The Savage-Bacon House (originally built in 1841) at 114 S. 3rd St. represents this sort of style, with some Neoclassical Revival updates made after Henry Russell Savage’s original ownership. Coincidentally, owner Henry Bacon, Jr., worked as a noted architect and is accredited for designing the Lincoln Memorial in D.C. and the monument to the Confederate soldiers on 3rd Street. The house is currently a bed and breakfast called Rosehill Inn.

Thinking again about the Georgian trend, architects and homeowners tweaked the style’s standards to better suit the high temperatures. Traditionally, chimneys stand on the interior of a Georgian home wall to help trap heat. But, as Edwards says, homeowners realized that’s “just silly” for this area, given the humid hot air that characterizes summertime. Therefore, you see a quick adaptation of builders putting the chimneys outside of the home.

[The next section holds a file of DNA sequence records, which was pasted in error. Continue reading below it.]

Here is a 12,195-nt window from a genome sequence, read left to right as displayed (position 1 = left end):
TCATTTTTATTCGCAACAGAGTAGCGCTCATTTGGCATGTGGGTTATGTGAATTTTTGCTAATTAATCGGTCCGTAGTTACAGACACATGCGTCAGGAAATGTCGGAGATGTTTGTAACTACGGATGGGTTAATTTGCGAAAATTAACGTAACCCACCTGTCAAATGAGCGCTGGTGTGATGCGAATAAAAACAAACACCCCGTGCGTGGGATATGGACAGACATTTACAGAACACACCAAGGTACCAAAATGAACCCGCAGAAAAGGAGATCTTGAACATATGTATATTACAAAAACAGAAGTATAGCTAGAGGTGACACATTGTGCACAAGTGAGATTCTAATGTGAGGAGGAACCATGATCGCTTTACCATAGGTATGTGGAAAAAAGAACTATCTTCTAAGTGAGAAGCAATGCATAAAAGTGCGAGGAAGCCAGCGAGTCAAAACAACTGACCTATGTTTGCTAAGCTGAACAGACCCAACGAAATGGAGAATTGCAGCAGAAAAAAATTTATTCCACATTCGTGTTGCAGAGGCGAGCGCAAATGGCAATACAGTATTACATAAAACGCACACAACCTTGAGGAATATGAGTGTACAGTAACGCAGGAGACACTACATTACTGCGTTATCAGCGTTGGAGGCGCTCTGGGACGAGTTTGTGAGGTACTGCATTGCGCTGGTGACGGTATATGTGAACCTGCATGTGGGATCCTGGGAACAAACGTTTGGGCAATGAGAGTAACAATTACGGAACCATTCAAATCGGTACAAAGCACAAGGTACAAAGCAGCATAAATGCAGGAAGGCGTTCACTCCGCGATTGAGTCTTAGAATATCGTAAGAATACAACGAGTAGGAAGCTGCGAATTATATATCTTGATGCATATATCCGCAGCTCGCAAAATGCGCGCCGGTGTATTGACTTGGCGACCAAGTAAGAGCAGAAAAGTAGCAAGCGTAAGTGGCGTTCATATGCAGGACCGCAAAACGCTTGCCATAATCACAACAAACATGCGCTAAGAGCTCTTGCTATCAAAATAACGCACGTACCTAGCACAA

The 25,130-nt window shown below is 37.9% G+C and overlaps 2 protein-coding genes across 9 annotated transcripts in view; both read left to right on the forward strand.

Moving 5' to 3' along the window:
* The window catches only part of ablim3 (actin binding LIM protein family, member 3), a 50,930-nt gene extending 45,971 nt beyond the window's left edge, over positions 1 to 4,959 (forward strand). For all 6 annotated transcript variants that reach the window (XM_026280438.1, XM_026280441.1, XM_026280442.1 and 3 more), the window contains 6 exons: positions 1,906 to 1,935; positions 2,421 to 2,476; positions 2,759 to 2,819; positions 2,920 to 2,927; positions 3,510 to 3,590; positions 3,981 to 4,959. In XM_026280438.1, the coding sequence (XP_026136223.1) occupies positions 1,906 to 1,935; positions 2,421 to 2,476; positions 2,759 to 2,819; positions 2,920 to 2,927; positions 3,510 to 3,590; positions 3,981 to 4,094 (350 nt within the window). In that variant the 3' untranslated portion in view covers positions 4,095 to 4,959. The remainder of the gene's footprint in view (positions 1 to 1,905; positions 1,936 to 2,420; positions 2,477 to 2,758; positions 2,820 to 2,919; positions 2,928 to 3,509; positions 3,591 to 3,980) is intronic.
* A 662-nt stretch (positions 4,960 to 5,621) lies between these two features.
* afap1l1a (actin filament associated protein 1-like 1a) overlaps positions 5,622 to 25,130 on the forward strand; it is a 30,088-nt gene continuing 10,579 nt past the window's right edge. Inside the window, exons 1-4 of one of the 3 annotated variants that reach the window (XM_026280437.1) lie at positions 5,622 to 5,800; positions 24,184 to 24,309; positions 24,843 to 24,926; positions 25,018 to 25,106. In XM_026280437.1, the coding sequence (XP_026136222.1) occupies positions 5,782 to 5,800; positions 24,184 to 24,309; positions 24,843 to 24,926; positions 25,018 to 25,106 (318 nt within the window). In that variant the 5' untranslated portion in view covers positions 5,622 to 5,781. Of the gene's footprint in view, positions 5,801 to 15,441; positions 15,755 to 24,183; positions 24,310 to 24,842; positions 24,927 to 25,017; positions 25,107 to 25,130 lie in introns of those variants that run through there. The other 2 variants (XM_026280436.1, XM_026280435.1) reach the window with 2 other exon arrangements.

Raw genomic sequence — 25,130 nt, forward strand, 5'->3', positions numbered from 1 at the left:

City Living at Higher Heights

In the late 19th century, as the city continued to flourish, the United States embraced a new category of dwelling—the skyscraper. The Murchison tower, built in 1919, stands most notably at the corner of Chestnut and Front with ideal views that overlook our Cape Fear River.

“[Our skyscrapers] are almost an interpretation of the column form,” Edwards says. “It has three elements—base, thin but sometimes smooth-fluted shaft, and then at the top of the column is the fancy capital.”

Edwards explains that these scrapers, or glorified columns, boast embellished and inviting bases in order to lure the customer inside. Likewise, the fancy tops often display ornate terracotta, copper, or glass to “cap off the building,” directing the eye from the bottom through the simple in-between and all the way to the top.

I’m particularly keen on the Atlantic Trust Building in the center of it all, whose unique triangular tower shape fits so seamlessly in at the intersection of two of Wilmington’s most important streets, Market and Front.

Cute Little Cottages